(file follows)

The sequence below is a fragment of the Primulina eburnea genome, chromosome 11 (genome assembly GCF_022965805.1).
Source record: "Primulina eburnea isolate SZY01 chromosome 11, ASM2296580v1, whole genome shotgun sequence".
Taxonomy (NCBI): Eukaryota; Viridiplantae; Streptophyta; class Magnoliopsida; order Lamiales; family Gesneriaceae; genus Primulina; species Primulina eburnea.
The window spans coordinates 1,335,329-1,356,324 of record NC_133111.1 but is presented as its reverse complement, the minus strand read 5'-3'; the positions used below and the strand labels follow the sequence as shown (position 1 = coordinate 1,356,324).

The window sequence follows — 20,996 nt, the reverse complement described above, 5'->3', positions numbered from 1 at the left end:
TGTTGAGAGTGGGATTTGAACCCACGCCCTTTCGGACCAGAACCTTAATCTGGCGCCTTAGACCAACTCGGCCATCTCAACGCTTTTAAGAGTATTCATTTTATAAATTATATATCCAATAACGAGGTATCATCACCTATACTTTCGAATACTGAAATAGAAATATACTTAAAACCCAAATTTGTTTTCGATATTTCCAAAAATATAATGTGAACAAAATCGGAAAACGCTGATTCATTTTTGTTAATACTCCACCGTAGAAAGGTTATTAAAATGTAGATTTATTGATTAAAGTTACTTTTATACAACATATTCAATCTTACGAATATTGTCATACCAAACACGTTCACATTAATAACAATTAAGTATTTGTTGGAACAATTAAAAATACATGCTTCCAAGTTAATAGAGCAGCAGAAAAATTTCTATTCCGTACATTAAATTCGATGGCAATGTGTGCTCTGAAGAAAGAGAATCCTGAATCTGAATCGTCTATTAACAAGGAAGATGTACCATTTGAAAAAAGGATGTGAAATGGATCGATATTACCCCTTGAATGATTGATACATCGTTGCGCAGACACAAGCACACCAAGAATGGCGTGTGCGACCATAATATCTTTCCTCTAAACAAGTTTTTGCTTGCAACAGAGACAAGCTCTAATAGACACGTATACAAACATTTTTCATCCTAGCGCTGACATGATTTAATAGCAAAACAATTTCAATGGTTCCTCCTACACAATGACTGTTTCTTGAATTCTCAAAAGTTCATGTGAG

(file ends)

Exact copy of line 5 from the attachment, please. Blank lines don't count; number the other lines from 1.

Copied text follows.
The window sequence follows — 20,996 nt, the reverse complement described above, 5'->3', positions numbered from 1 at the left end: